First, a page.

Ask the insured for any lab reports. Some labs are known to be unreliable, and some labs are completely bogus; a report from GIA is the most highly regarded. Insureds tend to be very cooperative when taking out insurance, so it is worth the effort to collect necessary documents and multiple pictures of the jewelry (top, side, bottom views) at this time.
Always have damaged jewelry examined by your own expert. Use a gem lab staffed by qualified gemologists who understand the kind of information insurers need. It should be a lab with which you have an ongoing relationship.
Normal wear and tear and inherent vice may look like "damage." Be sure the lab understands distinction that are crucial for insurers.
The lab should report to you not only existing damage but also characteristics of the stone, gem treatments, or any other conditions that would have made the gem vulnerable to that damage. The lab's report should include photos of any damage, with notations.
If you cannot locate a suitable lab, you can submit a diamond to the GIA for a report on damage. The cost of using a lab should be regarded simply as part of the loss adjustment expense and will significantly improve loss ratios.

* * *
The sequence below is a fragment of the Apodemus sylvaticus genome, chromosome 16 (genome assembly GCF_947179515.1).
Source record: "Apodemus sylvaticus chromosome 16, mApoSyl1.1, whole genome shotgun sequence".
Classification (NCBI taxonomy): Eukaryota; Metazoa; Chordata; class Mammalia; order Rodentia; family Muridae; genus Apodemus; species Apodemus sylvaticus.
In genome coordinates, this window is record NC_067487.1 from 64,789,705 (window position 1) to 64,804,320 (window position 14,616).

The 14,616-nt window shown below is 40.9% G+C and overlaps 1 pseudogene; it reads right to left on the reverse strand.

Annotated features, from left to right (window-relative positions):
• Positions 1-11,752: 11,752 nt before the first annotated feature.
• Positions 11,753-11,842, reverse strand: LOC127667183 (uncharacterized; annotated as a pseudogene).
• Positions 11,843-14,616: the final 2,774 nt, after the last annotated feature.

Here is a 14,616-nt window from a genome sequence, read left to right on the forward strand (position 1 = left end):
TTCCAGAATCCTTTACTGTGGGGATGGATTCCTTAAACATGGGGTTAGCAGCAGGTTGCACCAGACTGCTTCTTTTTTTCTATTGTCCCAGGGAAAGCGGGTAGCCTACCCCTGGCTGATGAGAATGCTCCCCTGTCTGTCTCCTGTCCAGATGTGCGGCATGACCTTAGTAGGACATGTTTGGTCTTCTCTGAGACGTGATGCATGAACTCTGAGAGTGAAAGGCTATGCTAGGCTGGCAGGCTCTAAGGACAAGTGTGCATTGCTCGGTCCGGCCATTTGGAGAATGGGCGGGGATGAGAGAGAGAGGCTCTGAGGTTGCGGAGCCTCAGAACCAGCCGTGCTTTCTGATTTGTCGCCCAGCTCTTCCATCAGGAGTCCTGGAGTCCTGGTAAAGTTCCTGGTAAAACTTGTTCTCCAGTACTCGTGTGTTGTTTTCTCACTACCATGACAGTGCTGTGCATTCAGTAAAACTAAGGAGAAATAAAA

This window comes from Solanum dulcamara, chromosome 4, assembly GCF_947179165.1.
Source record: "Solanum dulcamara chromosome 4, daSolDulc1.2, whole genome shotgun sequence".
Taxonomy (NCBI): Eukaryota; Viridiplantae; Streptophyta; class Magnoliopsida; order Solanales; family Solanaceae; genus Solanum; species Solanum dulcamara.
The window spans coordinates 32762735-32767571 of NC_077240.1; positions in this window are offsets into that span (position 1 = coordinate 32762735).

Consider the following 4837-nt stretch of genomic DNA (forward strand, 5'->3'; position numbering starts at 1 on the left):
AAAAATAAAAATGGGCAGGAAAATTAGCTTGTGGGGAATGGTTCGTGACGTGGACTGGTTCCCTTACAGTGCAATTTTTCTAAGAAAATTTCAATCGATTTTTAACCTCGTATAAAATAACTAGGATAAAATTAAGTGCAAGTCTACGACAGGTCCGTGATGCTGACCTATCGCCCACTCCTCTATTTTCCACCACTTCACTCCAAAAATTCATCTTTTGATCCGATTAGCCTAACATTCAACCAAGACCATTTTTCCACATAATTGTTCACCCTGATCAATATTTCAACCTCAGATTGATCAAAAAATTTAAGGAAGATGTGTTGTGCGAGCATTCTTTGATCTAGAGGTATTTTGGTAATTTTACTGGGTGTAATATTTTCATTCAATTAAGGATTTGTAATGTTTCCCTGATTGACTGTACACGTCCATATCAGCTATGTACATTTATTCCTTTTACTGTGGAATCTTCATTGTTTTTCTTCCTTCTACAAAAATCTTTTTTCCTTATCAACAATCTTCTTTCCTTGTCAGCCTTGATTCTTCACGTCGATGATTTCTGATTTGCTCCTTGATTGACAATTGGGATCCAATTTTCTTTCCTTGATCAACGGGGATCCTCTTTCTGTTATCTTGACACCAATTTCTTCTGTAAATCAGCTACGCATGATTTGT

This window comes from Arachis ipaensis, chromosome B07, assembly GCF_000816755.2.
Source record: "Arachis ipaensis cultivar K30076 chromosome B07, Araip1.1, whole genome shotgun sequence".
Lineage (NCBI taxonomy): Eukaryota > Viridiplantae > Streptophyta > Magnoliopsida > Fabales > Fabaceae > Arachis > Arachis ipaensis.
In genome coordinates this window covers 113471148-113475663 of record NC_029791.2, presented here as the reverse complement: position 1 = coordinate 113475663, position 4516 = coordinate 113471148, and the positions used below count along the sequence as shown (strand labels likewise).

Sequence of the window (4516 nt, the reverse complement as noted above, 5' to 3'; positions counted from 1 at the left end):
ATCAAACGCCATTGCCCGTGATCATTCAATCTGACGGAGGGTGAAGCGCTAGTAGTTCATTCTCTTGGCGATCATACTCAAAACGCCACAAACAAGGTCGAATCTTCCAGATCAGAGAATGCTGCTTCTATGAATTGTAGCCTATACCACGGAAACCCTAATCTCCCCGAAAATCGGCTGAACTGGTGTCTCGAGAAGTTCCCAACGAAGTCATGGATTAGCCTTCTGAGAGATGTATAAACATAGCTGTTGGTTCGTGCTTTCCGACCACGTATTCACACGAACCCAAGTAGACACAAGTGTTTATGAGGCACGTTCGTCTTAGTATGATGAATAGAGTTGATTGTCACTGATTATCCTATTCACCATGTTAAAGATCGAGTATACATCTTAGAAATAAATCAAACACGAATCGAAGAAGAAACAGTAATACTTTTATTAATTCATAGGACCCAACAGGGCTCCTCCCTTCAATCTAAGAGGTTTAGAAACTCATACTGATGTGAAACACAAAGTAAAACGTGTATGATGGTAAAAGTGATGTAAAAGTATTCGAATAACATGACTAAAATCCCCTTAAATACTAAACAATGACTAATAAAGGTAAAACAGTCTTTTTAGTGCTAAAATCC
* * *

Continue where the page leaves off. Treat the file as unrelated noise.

Have the claim department or the adjuster send the jewelry, along with its documentation, to the lab as soon as the claim comes in. Once you have the lab's report, then involve the adjuster.
Use an adjuster who is well trained and experienced in dealing with jewelry. Caution: "Fixed liability" claims are deceiving. Jewelry losses are not for newbies.
It can be useful to ascertain whether damage was noticed after a ring was left with a jeweler for resizing or for resetting a stone. The stone may have been damaged in resetting, and there have been cases of stones being substituted while in a jeweler's care.